Episode Summary

CRISPR is a genome-editing tool, but what is its role in microbial biology and evolution? Joe Bondy-Denomy discusses his discovery of the first anti-CRISPR protein and the many unanswered questions surrounding CRISPR biology.

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Julie’s Biggest Takeaways

CRISPR is a bacterial immune system that identifies and destroys specific nucleotide sequences. These sequences are most commonly associated with foreign DNA from bacteriophage or plasmids.

Bacterial acquisition of new CRISPR spacer sequences is fairly inefficient, and often a bacterium dies before acquiring and fending off a new phage infection. Only about 1 in a million cells emerge from a phage infection with a new spacer sequence, likely driven defective phages that act as a vaccine of sorts to provide spacer sequence material.

40% of bacteria and 85-90% of archaea have had some sort of CRISPR system detected in their genomic sequences.

Most bacteria have Type I CRISPR system. This system includes different proteins that serve unique functions: one holds onto CRISPR RNA, one helps identify complementary sequences, and one cleaves the actual nucleotide sequence. The Type II CRISPR system has a single protein, Cas9, which performs all of these functions by itself. Because of its simplicity, this Type II CRISPR system has become widespread as a DNA manipulation tool.

What are the inputs to CRISPR? How do bacterial cells turn CRISPR genes on and off? Do CRISPR systems serve any other regulatory functions? There are still a number of questions that need to be answered to understand the biological role of CRISPR systems.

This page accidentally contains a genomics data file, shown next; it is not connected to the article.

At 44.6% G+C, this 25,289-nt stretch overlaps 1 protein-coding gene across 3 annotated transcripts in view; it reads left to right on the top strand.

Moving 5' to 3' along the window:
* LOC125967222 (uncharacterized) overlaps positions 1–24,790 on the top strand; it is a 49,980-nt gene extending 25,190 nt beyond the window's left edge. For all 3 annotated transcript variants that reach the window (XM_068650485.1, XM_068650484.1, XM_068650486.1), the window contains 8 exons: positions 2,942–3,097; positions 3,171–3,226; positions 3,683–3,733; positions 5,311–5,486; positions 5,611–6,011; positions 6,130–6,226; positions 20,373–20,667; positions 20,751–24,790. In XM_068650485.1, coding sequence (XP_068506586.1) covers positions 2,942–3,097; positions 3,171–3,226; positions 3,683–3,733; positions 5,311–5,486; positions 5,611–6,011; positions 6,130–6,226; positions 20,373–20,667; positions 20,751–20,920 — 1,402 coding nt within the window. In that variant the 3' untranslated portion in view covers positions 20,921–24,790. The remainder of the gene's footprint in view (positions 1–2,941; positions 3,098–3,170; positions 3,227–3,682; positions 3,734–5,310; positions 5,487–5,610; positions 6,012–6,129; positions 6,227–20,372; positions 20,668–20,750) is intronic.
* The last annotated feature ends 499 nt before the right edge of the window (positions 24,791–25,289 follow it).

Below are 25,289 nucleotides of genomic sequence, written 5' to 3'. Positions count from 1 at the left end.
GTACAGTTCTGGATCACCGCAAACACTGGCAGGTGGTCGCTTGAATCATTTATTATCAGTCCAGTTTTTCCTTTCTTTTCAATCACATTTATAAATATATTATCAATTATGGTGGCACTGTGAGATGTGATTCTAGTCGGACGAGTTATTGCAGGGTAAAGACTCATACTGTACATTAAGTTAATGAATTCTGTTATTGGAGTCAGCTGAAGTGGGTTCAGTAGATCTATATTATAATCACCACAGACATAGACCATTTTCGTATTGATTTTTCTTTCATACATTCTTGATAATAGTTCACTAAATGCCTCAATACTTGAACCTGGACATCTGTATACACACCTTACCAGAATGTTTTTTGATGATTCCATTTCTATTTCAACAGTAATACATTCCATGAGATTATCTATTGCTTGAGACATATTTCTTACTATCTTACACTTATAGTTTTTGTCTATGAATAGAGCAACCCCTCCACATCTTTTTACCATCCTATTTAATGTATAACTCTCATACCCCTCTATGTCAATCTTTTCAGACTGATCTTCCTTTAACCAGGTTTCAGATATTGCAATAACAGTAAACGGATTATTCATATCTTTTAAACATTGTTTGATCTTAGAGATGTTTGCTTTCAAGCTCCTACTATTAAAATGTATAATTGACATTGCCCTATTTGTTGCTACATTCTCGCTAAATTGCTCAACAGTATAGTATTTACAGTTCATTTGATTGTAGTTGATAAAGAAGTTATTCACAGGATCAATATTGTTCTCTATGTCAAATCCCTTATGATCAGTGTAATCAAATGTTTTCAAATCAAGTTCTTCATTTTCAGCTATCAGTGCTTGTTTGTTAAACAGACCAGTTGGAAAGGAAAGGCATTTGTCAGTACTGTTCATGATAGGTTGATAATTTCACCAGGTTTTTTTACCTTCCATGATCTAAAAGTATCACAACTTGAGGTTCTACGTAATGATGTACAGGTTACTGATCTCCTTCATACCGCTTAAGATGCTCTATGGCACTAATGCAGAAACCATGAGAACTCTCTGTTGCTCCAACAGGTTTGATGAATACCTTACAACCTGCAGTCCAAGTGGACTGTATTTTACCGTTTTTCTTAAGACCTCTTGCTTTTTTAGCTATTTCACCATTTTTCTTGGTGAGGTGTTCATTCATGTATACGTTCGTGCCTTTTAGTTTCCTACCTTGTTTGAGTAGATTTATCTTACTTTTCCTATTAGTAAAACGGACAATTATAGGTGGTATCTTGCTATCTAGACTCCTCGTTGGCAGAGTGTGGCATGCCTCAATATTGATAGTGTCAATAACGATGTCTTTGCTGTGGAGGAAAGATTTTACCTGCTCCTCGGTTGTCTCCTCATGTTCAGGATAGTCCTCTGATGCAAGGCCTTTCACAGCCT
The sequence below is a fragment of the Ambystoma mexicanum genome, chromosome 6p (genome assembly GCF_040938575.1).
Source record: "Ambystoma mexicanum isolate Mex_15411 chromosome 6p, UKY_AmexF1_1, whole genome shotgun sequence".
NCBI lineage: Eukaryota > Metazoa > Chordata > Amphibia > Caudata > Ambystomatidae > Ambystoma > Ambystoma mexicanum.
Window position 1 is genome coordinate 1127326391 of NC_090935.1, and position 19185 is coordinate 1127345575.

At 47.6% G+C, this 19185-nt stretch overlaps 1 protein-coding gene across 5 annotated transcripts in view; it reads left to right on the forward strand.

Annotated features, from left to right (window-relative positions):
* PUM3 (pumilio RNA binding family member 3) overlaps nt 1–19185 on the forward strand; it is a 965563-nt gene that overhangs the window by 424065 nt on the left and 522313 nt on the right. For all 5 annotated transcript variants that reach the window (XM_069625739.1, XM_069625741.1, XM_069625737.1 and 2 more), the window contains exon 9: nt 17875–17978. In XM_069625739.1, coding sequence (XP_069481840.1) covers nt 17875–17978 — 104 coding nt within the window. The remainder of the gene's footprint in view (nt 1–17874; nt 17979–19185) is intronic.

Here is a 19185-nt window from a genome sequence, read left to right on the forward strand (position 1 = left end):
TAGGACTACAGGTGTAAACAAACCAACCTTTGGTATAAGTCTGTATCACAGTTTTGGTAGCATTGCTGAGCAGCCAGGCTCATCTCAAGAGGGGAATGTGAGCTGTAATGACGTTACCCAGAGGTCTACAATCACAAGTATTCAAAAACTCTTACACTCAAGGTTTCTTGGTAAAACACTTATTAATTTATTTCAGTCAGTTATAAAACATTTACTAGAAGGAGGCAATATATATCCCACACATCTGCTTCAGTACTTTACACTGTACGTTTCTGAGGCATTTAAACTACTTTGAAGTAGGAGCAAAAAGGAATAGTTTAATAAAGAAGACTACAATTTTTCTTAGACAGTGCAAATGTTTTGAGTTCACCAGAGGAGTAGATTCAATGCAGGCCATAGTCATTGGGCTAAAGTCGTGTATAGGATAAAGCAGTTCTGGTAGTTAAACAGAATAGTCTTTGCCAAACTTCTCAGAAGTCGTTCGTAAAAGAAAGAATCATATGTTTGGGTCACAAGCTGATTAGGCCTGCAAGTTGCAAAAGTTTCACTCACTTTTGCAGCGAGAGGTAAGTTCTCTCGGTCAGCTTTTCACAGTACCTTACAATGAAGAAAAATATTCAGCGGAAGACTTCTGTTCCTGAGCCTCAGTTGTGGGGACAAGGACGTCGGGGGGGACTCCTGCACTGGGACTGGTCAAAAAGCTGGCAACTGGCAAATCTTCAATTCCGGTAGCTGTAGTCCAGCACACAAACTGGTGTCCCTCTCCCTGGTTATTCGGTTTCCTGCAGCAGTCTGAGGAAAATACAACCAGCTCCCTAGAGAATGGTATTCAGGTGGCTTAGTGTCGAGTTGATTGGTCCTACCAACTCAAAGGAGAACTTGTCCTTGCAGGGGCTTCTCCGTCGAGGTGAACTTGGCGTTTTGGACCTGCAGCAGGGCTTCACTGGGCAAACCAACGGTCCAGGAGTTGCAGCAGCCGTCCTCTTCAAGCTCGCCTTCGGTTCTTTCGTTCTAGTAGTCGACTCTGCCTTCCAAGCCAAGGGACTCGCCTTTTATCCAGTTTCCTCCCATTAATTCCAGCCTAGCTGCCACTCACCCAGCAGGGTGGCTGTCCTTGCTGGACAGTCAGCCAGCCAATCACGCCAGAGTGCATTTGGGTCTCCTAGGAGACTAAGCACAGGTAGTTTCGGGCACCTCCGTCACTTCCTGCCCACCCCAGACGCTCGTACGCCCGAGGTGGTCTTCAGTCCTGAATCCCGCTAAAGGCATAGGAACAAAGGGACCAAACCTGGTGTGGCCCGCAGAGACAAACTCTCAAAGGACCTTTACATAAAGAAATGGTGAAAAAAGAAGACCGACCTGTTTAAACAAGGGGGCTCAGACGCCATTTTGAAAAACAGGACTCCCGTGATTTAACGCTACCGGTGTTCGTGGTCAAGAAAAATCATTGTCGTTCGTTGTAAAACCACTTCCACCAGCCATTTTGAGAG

Featured Quotes

“Since we study these interactions from the phage perspective, I like to describe CRISPR as a shark in the water with its mouth open. The phage has to jump in the water and quickly produce inhibitors or do whatever it can to stay afloat before it gets chewed up. In my shark analogy, this is a bacterium that of course already has a spacer that’s going to target the phage, so there’s blood in the water and the shark is hungry and ready to eat.”

“There’s still a lot to discover. Most of what we know is still drawn from a few model systems: E. coli, Bacillus subtilis. As you broaden your horizons from one model to another, you discover a lot of new information. Our goal is to go beyond the traditional models.”

“In nature, what’s exciting is that CRISPR-Cas systems have independently arisen multiple times. The Cas9 that cuts in Type II systems and the Cas3 that cuts in Type I systems: they are not homologous genes. They don’t share a close common ancestor; these enzymes have emerged independently. We now have 6 distinct types of CRISPR systems that have likely come up independently and many of the proteins that comprise them have come up independently over the course of evolution.”

“If you ignore CRISPR as a tool for a second, think about all the types and flavors of CRISPR systems we have! Bacteria have not just arrived at one system and held onto it. There’s been a lot of divergence but there’s also been a lot of innovation and other proteins from other DNA and RNA bindings sytems have been brought into CRISPR-Cas function.”

“It’s a high-stakes game: if you don’t protect yourself from phage, it’s a dead end.”